The rest of our trip was uneventful. Only the usual nuisances of international travel such as cramped seating, lack of sleep and squabbling children (mine unfortunately). Customs was uncustomarily brief–I was amused to find that I could not determine if we were supposed to have our bags checked so just walked through. Then on to the tourist office which quickly arranged transport to Milan in a private car (much easier than alternative when traveling with two jet-lagged children) and a “three star” hotel for 130 Euro not too far from the Duomo.
Three stars was supposed to buy us a private bathroom, air-conditioning, wireless internet access and breakfast but I wasn’t expecting much given that most Milan hotels were much more money. In fact what we got was a private bathroom, hypothetical air-conditioning, although the source would have required a ladder to access, no internet in the room (perhaps available in the lobby but I chose not to try to find out from the clerks who were not English-enabled), and three pre-packaged “croissants” that would have had any self-respecting Frenchman rolling his eyes emphatically. Fortunately the nearest pasticceria was only three doors down (I love Europe) and their baked good were not enclosed in plastic and rated for the next millennium.
I don’t recommend voluntarily spending too much time with two jet lagged children in a foreign country. Especially when running on around 6 hours of sleep in the past 60 hours oneself. I managed to haul the kids on a walk to the Duomo by virtue of holding out food as the carrot and stick and not telling them there was a Duomo at the end of the walk. The kids don’t appreciate the touristic value of “churches.”
We had to make three stops for food. First at a pasticceria–two pizza margheritas, and three palmiers-like pastries. Then at a fruit market–two peaches and a nectarine. Finally 3 blocks later when both children were complaining of needing to use the washroom at a café for ice creams and a toilet. (The deal is you buy the ice cream so as to access the toilet). We were kicked out of the café because in spite of the fact that we had bought ice creams the proprietor objected to the kids’ drinks which had been purchased at stop number one.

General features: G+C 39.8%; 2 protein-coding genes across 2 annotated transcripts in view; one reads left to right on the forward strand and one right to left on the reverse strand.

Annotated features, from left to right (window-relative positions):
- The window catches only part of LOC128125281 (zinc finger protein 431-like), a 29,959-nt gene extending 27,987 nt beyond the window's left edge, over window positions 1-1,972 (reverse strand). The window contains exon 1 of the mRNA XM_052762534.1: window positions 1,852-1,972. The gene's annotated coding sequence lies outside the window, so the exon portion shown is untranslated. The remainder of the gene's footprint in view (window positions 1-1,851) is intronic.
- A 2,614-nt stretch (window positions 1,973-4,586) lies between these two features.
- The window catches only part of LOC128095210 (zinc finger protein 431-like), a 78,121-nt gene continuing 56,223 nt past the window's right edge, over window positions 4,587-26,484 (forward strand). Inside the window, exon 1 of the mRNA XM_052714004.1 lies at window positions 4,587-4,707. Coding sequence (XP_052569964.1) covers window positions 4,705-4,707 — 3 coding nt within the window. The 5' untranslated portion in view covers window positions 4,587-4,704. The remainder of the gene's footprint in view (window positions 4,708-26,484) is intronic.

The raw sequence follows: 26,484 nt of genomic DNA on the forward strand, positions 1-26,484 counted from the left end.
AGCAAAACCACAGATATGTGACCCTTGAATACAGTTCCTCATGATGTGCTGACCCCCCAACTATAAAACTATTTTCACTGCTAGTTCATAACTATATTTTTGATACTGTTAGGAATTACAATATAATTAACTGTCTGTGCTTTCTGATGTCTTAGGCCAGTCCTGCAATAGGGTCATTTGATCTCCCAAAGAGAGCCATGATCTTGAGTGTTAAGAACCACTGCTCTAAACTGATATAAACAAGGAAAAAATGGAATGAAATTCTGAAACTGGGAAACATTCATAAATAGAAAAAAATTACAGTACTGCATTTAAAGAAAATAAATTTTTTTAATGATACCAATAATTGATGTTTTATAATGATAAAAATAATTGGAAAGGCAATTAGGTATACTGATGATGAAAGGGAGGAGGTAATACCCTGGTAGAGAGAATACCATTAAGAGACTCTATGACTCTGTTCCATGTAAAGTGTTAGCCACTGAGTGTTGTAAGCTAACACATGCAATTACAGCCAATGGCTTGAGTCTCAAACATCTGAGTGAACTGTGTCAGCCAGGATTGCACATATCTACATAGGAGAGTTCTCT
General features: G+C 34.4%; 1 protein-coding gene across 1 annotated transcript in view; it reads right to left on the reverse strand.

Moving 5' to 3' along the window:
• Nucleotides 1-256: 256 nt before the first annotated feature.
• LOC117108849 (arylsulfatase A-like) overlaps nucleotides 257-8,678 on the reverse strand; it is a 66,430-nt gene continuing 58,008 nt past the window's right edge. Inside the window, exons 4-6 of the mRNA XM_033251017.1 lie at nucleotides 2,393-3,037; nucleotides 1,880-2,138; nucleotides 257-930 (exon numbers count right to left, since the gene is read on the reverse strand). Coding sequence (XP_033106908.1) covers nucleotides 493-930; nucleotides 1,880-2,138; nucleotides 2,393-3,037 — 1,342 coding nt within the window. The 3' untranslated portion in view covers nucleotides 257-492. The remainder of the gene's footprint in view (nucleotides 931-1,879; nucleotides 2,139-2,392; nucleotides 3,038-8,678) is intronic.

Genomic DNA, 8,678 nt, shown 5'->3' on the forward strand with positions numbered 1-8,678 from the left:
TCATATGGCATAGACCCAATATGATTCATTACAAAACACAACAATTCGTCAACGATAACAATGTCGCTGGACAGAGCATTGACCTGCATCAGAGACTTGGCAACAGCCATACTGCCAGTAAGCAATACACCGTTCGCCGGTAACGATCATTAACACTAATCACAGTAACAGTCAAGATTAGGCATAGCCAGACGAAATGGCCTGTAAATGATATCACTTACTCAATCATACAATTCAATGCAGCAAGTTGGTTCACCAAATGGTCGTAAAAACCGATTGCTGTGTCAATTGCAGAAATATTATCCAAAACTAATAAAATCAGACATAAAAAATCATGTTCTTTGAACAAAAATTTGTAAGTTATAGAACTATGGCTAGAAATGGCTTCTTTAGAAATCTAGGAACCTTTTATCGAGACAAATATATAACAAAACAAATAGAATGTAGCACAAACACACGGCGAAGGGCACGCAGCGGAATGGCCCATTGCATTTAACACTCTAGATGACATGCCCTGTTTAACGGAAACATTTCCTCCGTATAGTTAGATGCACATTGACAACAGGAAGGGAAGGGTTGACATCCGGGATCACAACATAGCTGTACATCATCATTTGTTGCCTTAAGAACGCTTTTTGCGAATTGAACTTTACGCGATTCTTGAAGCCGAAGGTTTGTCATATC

A few more blocks got us to the Duomo.. At the risk of seeming low brow, I will admit that I didn’t even try to go in. Actually I ditched the kids for a few minutes. Yes, the paragon of parenting that I am, I left them sitting by a light pole, while I circled the plaza looking at the architecture and in a few shop windows. Of course by the time I got back, they were ready to head back to the hotel. Spending the rest of the afternoon in a small, stuffy hotel room, was my idea of a fun day in Milan. By dint of coaxing and mature parental whining, I convinced the kids to check out the arcade near the Duomo. This is a lovely space covered by glass windows four or five flights overhead. The floors are tiled and expensive shops line the sides. At least some expensive shops. Even my younger son,D., felt the absurdity of a McDonald’s in this space and took a photo of the same. My favorite window was the Vuiton store which backed the luggage with a pastiche of old luggage tags. Unfortunately my photo lacks some detail.
D. took a number of photos with me hovering over his shoulder worried he’d drop my expensive camera. Actually he has a good sense of composition and I enjoy letting him (carefully) use the camera.
After a visit to the Rizzoli store and the inevitable souvenir store (books are inevitable for me, all other items inevitable for D.) , we walked away with a children’s English and Italian dictionary and a new soccer ball (quite snazzy–silvery with the Juvenal logo). Next stop dinner. Another pizza margherita, a vegetarian pizza and for me, a spaghetti con vongole (clams). The clam order comes with a handy wipe for the fingers dirtied by extracting the clams from the shells. The clams are tiny and very tasty but the sauce is a bit to oily for my taste. The pizzas are quite good and the people watching is extraordinary.